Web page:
Commentary & Perspective

Commentary & Perspective on
"The Use of Alendronate to Prevent Early Collapse of the Femoral Head in Patients with Nontraumatic Osteonecrosis: A Randomized Clinical Study"
by Kuo-An Lai, MD, et al.

Commentary & Perspective by
Thomas A. Einhorn, MD*,
Boston Medical Center, Boston, Massachusetts

This is one of the most interesting articles I have read this year. It suggests that alendronate, a drug known to be safe and effective in the treatment of several bone diseases, can be used to prevent the clinical progression of osteonecrosis, a disease currently believed to be untreatable by medications. This concept is based on the premise that necrotic bone, although nonviable, provides mechanical support for the hip joint; it is not until a sufficient amount is resorbed that the subchondral plate loses mechanical support and collapses. As osteoclasts are the cells that mediate bone resorption, a potent drug that inhibits osteoclastic activity might prevent this clinical outcome. In this study, alendronate, a nitrogen-containing bisphosphonate known to inhibit osteoclasts, was used according to a protocol commonly employed in the treatment of osteoporosis. The results, which showed a statistically significant reduction in the incidence of femoral head collapse in patients with advanced osteonecrosis, are impressive.

Osteonecrosis of the femoral head accounts for approximately 10% of the primary total hip arthroplasties that are performed in the United States and is the most common diagnosis leading to the need for total hip arthroplasty in patients who are less than fifty years of age1. The prevalence varies among races and nationalities and, in Taiwan, where this study was performed, it accounts for approximately 45% of primary total hip arthroplasties2. Unfortunately, although a variety of joint-preserving treatments have been proposed, none has been shown to be universally successful and those showing greater success are fairly invasive (vascularized or nonvascularized bone grafting, angular or rotational osteotomy). Currently, there is no noninvasive medical or pharmacological treatment available to treat or slow the progression of this disease.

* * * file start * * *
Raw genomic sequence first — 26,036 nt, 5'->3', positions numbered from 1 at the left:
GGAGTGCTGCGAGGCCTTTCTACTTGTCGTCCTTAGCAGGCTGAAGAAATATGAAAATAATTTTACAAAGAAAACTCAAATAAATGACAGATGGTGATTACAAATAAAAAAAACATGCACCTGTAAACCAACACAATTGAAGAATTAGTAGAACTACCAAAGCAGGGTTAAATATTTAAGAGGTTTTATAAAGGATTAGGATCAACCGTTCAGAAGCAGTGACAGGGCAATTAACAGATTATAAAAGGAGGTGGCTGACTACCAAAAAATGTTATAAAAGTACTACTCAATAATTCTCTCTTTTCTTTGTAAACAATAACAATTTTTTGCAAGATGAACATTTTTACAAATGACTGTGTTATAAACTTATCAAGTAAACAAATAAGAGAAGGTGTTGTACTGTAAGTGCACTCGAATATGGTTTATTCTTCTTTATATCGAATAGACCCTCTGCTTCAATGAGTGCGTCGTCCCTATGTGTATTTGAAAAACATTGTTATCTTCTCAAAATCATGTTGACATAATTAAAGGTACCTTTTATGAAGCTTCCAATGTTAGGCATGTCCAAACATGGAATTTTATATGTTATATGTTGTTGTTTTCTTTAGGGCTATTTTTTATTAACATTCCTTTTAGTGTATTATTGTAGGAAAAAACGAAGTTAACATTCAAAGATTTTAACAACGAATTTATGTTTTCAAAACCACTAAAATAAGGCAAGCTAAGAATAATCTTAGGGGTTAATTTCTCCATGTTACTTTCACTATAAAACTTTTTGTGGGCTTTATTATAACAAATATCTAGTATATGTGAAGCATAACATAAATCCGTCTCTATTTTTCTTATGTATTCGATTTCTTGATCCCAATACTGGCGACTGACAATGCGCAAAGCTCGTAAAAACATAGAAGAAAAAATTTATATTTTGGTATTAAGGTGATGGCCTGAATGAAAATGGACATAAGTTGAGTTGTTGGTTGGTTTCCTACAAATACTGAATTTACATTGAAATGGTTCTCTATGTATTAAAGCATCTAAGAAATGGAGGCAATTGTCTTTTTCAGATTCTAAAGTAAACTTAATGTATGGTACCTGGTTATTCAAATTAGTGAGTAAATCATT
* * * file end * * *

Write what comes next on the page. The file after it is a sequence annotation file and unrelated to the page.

In their article, Lai et al. randomized forty patients with nontraumatic osteonecrosis of the femoral head to either a nonplacebo control group or a group that was treated with 70 mg of alendronate, administered orally, once a week for twenty-five weeks. All patients had a diagnosis of Steinberg stage-II or III disease with a necrotic area of >30%. Patients were observed for a minimum of twenty-four months, and Harris hip scores, plain radiographs, and magnetic resonance images were obtained. The results showed that only two of twenty-nine femoral heads in the alendronate group and nineteen of twenty-five femoral heads in the control group went on to collapse. Only one hip in the alendronate group had total hip arthroplasty compared with sixteen hips in the control group. One potential concern relating to the experimental design is that the control patients did not receive a placebo medication. This, however, does not trouble me. First, given that there is no medication thought to be useful to prevent the progression of osteonecrosis, there is no logical basis for a placebo medication and no ethical reason to ask patients to take an unnecessary drug. Second, while the lack of a placebo group prevents blinding of the patients and investigators, radiographic evidence of collapse is both obvious and measurable and not likely to be influenced by investigator bias.